8/10 (choppy editing, boring love story, lame-ish ending)
Here is a justifiable classic that should be seen despite its flaws. Its the story of Fast Eddie Felson (Paul Newman), possibly the best pool player in the country, and his quest to overcome his self-handicapping in order to prove himself to the world.
The first 30 minutes are a masterpiece of subtle, self-assured filmmaking. You meet Eddie and his partner Charlie as they hustle a small-town tavern and then head to Ame’s billiards, where Eddie is seeking out the best pool player in the world, Minnesota Fats (Jackie Gleason). What follows is their 25-hour match in which, though winning handily for a long while, Eddie can’t maintain the pace and Fats ends up mopping the floor with him. This marks the end of the opening act.
What makes it so amazing is that the director doesn’t have to explain anything. The characters communicate so naturally through their lingo, mannerisms and gestures that you feel like you’re being shown some secret part of the seedy pool underworld. The dialogue is simultaneously smart and low-key, something that isn’t often seen in films from this period. The entire sequence feels so authentic that you suspect that all of the players involved are well-acquainted not only with pool but the hustle. And sure enough it turns out that director Rossen hustled in his youth and attempted his own pool screenplay before securing the rights to this novel adaptation.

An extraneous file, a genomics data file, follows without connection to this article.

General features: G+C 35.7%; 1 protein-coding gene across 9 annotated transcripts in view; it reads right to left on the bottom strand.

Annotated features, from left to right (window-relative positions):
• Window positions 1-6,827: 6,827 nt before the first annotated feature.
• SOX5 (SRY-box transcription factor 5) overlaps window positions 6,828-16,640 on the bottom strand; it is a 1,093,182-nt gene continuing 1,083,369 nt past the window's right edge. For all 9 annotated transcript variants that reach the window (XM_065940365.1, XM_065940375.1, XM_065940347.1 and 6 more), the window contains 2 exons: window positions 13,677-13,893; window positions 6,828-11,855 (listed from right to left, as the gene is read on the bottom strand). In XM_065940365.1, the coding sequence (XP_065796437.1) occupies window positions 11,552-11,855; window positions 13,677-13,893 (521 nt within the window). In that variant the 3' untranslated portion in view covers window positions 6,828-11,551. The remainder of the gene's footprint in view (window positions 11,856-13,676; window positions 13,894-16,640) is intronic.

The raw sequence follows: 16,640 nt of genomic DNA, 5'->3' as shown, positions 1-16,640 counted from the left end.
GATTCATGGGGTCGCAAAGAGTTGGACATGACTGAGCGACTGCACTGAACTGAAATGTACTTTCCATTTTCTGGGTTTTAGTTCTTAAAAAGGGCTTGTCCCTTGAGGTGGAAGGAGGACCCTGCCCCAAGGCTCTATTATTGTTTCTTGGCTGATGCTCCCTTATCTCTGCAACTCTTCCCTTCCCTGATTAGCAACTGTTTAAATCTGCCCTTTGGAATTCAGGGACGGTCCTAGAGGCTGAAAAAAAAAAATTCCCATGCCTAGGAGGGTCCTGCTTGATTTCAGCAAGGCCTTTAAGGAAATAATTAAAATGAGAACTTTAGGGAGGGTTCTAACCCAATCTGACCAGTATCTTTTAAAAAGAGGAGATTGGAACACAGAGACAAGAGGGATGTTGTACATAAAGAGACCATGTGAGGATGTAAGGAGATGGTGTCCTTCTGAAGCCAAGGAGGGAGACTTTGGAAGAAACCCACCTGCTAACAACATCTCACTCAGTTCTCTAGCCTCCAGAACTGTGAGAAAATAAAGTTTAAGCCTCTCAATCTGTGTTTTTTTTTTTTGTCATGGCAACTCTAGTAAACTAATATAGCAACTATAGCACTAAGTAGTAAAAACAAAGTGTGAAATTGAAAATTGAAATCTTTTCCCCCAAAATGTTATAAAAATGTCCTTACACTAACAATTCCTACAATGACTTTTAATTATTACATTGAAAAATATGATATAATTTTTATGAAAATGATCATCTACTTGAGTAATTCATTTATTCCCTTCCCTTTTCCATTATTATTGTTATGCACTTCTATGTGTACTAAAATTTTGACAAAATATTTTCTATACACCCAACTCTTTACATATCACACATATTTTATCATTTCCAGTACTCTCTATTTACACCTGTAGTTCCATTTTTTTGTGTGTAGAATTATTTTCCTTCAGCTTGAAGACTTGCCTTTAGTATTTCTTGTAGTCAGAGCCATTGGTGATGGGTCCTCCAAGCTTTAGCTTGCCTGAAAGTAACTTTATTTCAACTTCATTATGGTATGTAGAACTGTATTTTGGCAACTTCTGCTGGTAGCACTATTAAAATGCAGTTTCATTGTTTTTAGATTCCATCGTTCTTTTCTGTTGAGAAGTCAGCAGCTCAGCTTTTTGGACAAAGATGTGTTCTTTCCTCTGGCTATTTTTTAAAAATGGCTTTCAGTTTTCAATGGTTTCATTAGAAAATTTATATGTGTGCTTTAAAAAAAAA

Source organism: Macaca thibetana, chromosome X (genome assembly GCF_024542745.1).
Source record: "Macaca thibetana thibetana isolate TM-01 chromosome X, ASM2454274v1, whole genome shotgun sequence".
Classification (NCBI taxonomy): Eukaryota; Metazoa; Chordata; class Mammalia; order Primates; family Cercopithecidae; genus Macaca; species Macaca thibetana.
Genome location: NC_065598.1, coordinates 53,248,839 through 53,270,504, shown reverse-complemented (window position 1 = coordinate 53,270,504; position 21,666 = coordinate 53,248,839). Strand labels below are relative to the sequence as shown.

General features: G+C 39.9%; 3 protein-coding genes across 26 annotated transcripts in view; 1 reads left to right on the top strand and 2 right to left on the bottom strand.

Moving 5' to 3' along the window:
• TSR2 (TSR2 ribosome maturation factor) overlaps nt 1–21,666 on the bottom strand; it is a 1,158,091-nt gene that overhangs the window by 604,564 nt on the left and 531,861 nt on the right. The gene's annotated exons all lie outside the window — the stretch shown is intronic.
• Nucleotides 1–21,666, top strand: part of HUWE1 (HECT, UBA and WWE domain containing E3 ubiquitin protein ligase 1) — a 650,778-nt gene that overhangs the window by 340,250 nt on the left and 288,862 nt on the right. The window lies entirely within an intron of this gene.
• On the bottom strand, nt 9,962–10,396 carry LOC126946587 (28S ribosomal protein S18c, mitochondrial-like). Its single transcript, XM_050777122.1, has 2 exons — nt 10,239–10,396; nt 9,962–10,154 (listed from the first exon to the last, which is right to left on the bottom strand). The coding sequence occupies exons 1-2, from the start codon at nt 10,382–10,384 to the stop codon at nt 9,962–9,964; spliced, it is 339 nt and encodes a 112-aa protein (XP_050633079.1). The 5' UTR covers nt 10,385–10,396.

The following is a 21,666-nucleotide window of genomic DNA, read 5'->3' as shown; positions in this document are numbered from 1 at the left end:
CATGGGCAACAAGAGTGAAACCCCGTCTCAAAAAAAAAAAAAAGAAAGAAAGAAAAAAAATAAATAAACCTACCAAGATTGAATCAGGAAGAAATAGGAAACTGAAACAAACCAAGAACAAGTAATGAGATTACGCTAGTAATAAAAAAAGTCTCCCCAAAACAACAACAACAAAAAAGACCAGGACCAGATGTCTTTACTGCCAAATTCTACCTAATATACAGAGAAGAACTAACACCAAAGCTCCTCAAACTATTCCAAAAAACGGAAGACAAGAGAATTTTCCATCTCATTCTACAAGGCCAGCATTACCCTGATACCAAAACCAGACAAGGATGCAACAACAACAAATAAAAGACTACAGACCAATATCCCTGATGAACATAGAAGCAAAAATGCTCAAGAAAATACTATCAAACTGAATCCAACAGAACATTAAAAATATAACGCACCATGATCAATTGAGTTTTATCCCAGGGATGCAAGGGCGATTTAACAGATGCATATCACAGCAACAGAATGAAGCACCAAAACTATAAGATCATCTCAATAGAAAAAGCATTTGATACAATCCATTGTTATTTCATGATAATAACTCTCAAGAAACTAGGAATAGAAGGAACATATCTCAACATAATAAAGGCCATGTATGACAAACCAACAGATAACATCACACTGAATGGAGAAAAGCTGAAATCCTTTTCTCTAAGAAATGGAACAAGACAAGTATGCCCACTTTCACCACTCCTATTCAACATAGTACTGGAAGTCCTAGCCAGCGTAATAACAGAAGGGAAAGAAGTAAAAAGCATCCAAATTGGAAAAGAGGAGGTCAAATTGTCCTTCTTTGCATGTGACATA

These 30 minutes had me quite excited for the rest of the film, but unfortunately the story nosedives soon thereafter. Eddie, destroyed, is thinking of skipping town when he meets Sarah (Piper Laurie) and develops an unlikely and completely underdeveloped romance with her. Their story drags considerably after the opening, most likely due to the lack of credibility. While I recognize her importance to the plot, I think it would have been more effective for Newman to already have a girlfriend when the movie starts, rather than rush him through an unbelievable courtship.
The movie is still interesting afterward, but it has lost a lot of its sheen, and some other flaws begin to show up. The between scenes transitions are often abrupt and leave the viewer jarred (A good example would be after Eddie throws his former partner out of the house and kisses Sarah, it quickly cuts.). And in the predictable ending, director Rossen throws all semblance of subtlety out the window as Eddie makes an earnest, preachy speech on the importance of love and integrity over money. It did not fit at all with the rest of the movie. Or perhaps it’s the opening that didn’t fit.
Either way, the movie is well worth watching. It is captivating throughout, and it has a strapping young Newman showing off some chops and looking extremely handsome at the same time. The opening alone is worth sitting through the movie for, and of course there’s always something to be said for brushing up on your knowledge of the classics.
1 June 2010
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